Elimination 8 (E8) has set the formidable target of full malaria elimination in Botswana, Namibia, South Africa and Swaziland by 2020. Termed the “frontline four”, these countries are nearing elimination of the disease after achieving a 75% decline between 2000 and 2012. According to the most recent World Malaria Report, incidence is now as low as 0.25-2.13 (per 1000 population) in these four countries.
The E8 is a regional partnership of the following eight countries: Angola, Botswana, Mozambique, Namibia, South Africa, Swaziland, Zambia and Zimbabwe. It is designed to serve as a platform for joint planning, negotiation, and accountability towards a regionally synchronized malaria elimination effort.
The Global Fund approved $17.8 million for the E8 grant in September based on a recommendation from its Grant Approvals Committee (see GFO article).
Elimination in the frontline four is expected to pave the way for a subsequent elimination drive in the “second line” countries (Angola, Mozambique, Zambia and Zimbabwe), where incidence of malaria is much higher. Activities delivered through the E8’s Global Fund program are anticipated to allow seven districts of southern Zimbabwe to achieve zero local transmission as soon as 2017.
If the E8’s elimination targets are achieved, they would go a long way towards kick-starting progress on the Sustainable Development Goals (SDGs). One of the sub-targets within the SDG for health includes ending the global malaria epidemic by 2030.
Dr. Richard Kamwi (former Minister of Health and Social Services in Namibia, founding Chairperson of the E8 Ministerial Committee and current E8 Ambassador), told Aidspan that eliminating the local transmission of malaria within the E8 countries is an ambitious but attainable goal. “It is a goal whose success is anchored in meaningful and strategic coordination among the eight countries,” Kamwi said. “Together as a region we must join efforts in combatting this disease as a united force.”
The main thrust of the E8 regional program is to expand access to early diagnosis and treatment for mobile and underserved populations in the border areas. A regional approach is required because the frontline four will be unlikely to achieve elimination if malaria is not sufficiently controlled in their northern neighbors. In other words, there is a need to reduce the reservoir of infection in the second line countries, since it contributes to the importation of malaria into eliminating areas. This is largely linked to the region’s high volume migration patterns (Figure 1). “We are very aware that the increasing level of population movement across porous country borders necessitates a joint approach to fighting malaria,” says Dr. Kamwi.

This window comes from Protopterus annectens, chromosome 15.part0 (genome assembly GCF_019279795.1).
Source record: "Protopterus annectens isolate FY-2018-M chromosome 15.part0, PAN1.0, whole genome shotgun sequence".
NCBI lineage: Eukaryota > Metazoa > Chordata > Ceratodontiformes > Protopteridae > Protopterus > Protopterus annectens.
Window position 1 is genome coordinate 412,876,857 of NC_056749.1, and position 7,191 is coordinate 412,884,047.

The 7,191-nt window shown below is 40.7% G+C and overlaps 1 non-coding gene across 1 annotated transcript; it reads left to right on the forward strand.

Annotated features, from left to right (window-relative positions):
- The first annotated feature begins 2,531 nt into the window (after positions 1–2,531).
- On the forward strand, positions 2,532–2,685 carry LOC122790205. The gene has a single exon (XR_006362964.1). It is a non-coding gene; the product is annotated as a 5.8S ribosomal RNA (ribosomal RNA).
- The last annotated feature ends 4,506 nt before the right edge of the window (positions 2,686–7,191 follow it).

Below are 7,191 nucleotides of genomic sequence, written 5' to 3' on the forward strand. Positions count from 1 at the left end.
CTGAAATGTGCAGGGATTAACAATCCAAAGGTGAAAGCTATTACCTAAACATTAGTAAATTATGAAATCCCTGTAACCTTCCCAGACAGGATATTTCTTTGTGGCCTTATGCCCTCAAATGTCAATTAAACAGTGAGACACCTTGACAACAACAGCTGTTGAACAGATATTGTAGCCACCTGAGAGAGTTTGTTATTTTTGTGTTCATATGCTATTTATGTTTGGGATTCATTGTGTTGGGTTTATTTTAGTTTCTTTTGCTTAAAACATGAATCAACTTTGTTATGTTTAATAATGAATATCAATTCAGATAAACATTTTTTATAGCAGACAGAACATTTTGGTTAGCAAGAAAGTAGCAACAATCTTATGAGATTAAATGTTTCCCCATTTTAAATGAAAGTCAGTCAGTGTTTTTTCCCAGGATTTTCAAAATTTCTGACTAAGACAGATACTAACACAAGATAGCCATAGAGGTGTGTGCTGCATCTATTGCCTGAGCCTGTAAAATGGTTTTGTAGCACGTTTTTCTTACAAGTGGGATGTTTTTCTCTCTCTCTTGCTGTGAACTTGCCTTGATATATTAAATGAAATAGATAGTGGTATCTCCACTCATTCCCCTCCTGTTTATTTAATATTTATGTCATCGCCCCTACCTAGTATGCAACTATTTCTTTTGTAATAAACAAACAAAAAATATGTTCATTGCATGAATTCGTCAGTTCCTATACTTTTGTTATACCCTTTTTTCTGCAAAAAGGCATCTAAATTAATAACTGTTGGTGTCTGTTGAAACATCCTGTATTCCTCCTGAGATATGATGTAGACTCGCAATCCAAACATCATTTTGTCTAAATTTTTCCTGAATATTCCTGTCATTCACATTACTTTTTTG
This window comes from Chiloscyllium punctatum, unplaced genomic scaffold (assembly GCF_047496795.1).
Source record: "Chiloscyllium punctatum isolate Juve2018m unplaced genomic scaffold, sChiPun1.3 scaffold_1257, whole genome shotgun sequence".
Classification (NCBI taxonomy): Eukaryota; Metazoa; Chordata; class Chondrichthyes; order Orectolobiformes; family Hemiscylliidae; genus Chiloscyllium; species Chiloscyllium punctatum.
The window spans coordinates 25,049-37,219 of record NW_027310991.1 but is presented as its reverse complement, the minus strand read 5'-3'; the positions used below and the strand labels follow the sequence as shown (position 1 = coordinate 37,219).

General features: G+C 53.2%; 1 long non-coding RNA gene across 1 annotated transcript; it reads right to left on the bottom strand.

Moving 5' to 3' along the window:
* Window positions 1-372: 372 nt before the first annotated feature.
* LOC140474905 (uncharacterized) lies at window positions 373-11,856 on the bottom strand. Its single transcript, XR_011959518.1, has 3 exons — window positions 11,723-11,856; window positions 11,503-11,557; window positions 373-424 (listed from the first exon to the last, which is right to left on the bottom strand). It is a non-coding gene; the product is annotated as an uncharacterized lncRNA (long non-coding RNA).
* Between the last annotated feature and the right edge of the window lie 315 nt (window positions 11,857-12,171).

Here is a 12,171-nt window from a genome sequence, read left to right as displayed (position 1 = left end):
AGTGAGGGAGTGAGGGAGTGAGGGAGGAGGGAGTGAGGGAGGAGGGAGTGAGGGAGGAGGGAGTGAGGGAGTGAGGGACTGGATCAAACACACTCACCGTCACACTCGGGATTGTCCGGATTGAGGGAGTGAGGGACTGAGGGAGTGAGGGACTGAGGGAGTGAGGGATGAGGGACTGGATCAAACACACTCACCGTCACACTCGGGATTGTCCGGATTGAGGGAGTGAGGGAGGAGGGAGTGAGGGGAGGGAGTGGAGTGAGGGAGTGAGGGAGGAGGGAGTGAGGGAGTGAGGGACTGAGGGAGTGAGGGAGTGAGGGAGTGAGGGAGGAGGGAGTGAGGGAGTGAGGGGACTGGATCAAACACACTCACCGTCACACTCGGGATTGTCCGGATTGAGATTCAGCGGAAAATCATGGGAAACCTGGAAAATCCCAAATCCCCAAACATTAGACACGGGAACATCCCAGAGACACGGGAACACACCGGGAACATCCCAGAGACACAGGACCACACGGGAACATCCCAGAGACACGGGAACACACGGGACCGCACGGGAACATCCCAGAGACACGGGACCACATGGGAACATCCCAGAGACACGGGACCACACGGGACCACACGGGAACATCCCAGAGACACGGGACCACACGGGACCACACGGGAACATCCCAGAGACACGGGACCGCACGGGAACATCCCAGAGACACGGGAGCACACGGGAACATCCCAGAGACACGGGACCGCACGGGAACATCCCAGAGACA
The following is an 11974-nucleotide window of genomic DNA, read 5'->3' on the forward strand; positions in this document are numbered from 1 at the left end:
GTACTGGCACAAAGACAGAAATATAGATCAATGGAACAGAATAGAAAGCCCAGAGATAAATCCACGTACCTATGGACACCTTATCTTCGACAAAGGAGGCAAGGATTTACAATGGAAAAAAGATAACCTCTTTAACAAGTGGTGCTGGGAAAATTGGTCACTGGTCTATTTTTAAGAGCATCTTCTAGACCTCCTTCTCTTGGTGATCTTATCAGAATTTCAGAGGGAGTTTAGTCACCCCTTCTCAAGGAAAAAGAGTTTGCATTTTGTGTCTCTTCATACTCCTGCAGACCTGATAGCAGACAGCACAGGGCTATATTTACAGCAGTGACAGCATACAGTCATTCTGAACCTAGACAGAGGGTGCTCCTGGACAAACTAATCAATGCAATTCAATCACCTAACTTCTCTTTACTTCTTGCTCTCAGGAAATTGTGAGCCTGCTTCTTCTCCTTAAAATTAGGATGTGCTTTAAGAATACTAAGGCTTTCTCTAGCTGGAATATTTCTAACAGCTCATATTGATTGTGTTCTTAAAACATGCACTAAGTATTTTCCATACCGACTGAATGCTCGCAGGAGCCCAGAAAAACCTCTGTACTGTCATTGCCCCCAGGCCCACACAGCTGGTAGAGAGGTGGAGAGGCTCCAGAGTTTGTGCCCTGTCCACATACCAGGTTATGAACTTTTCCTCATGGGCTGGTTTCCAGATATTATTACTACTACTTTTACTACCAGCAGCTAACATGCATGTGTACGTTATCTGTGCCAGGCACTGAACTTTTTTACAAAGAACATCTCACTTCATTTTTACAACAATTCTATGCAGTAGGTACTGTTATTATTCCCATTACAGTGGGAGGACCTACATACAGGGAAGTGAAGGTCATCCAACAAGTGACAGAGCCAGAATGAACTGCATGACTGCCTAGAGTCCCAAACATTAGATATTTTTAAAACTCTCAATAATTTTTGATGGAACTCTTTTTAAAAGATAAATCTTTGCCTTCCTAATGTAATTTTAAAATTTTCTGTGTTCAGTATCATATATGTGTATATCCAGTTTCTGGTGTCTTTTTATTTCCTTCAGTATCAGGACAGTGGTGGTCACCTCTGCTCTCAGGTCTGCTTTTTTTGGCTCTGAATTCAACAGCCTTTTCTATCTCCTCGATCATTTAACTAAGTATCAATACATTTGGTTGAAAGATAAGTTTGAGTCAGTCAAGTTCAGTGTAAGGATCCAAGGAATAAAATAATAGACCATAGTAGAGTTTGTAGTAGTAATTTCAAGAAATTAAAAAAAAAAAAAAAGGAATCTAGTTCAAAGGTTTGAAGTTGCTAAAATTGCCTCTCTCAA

Figure 1: Volume of human migration (left) and malaria transmission in the E8 (right)
Source(s): Elimination 8 Regional Concept Note (left) and Roll Back Malaria & SADC E8 Overview (right)
More than a third of the total requested budget is earmarked for setting up malaria posts in border districts to provide improved case management to transient communities. The program also aims to set up a regional surveillance system to develop better intelligence on regional transmission patterns and the extent to which transmission patterns are linked. Outcomes of these activities include the diagnosis of approximately 1.5 million people, and treatment of 34,000 cases.
Ms. Kudzai Makomva, Director of the E8 Secretariat, led the development of the E8 strategic plan and Global Fund concept note. According to Makomva, the Global Fund grant provides an important opportunity for proof of concept of this specific set of border-focused interventions. “Countries have been discussing cross-border collaboration for some time,” she said. “Now, with these resources, we will be able to demonstrate how strategies like border surveillance and expanded testing capacity can limit importation and eliminate remaining foci in the frontline countries.”
This will be the first Global Fund grant managed by the E8 Secretariat, the program’s principal recipient (PR). Established in 2009, the E8 is a relatively new organization and is in the infancy of implementing its strategic plan. Based on this, at the start of the grant disbursements will be conservative and will scale once operational plans have been finalized.
There are several areas of alignment between the E8 program and other Global Fund regional grants. The TB in Mines program also seeks to address health challenge associated with the high levels of interconnectedness and cross-border movement in Southern Africa. Coordination between these two regional programs is likely necessary, and may even be an opportunity for added efficiency gains. For instance, both programs seek to improve tracking and tracing of vulnerable migrant populations, many of which are susceptible to both TB and malaria.
The E8 regional grant is already demonstrating its ability to leverage additional resources from governments, promoting shared responsibility and sustainability. The national malaria control programs of the E8 countries have pledged to contribute an estimated $5.7 million in domestic resources to support regional activities over the three-year grant cycle. Further, Ministers of Health from the Southern African Development Community (SADC) have committed to exploring the establishment of a regional trust fund for malaria and other regional health priorities.